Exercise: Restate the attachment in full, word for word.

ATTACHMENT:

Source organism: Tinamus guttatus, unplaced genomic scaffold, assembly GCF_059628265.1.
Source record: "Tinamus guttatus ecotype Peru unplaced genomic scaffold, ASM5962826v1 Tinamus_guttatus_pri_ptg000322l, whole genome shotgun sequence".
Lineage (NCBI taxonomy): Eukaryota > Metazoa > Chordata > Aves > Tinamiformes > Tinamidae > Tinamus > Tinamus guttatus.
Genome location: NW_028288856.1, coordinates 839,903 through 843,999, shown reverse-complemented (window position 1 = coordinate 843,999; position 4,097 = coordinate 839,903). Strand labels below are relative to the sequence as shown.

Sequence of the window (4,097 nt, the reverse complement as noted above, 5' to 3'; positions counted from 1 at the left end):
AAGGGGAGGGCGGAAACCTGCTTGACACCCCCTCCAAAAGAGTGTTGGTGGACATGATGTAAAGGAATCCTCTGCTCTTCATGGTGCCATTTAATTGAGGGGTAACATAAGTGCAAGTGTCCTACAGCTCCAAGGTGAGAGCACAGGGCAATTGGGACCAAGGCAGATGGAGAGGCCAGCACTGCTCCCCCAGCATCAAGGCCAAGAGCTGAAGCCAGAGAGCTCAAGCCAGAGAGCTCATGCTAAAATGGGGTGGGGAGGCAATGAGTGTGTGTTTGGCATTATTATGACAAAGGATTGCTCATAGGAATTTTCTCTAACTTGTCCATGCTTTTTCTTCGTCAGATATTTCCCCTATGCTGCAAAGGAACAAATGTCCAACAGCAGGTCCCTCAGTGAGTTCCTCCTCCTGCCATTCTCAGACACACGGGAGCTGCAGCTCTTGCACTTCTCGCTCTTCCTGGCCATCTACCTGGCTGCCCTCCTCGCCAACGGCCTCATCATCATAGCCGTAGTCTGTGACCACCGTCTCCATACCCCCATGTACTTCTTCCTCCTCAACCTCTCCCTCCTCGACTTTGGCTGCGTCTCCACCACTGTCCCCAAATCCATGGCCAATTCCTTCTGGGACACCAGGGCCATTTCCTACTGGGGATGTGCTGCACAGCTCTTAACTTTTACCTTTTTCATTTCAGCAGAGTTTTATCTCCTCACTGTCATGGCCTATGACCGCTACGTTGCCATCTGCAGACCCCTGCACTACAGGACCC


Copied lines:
Source organism: Tinamus guttatus, unplaced genomic scaffold, assembly GCF_059628265.1.
Source record: "Tinamus guttatus ecotype Peru unplaced genomic scaffold, ASM5962826v1 Tinamus_guttatus_pri_ptg000322l, whole genome shotgun sequence".
Lineage (NCBI taxonomy): Eukaryota > Metazoa > Chordata > Aves > Tinamiformes > Tinamidae > Tinamus > Tinamus guttatus.
Genome location: NW_028288856.1, coordinates 839,903 through 843,999, shown reverse-complemented (window position 1 = coordinate 843,999; position 4,097 = coordinate 839,903). Strand labels below are relative to the sequence as shown.

Sequence of the window (4,097 nt, the reverse complement as noted above, 5' to 3'; positions counted from 1 at the left end):
AAGGGGAGGGCGGAAACCTGCTTGACACCCCCTCCAAAAGAGTGTTGGTGGACATGATGTAAAGGAATCCTCTGCTCTTCATGGTGCCATTTAATTGAGGGGTAACATAAGTGCAAGTGTCCTACAGCTCCAAGGTGAGAGCACAGGGCAATTGGGACCAAGGCAGATGGAGAGGCCAGCACTGCTCCCCCAGCATCAAGGCCAAGAGCTGAAGCCAGAGAGCTCAAGCCAGAGAGCTCATGCTAAAATGGGGTGGGGAGGCAATGAGTGTGTGTTTGGCATTATTATGACAAAGGATTGCTCATAGGAATTTTCTCTAACTTGTCCATGCTTTTTCTTCGTCAGATATTTCCCCTATGCTGCAAAGGAACAAATGTCCAACAGCAGGTCCCTCAGTGAGTTCCTCCTCCTGCCATTCTCAGACACACGGGAGCTGCAGCTCTTGCACTTCTCGCTCTTCCTGGCCATCTACCTGGCTGCCCTCCTCGCCAACGGCCTCATCATCATAGCCGTAGTCTGTGACCACCGTCTCCATACCCCCATGTACTTCTTCCTCCTCAACCTCTCCCTCCTCGACTTTGGCTGCGTCTCCACCACTGTCCCCAAATCCATGGCCAATTCCTTCTGGGACACCAGGGCCATTTCCTACTGGGGATGTGCTGCACAGCTCTTAACTTTTACCTTTTTCATTTCAGCAGAGTTTTATCTCCTCACTGTCATGGCCTATGACCGCTACGTTGCCATCTGCAGACCCCTGCACTACAGGACCC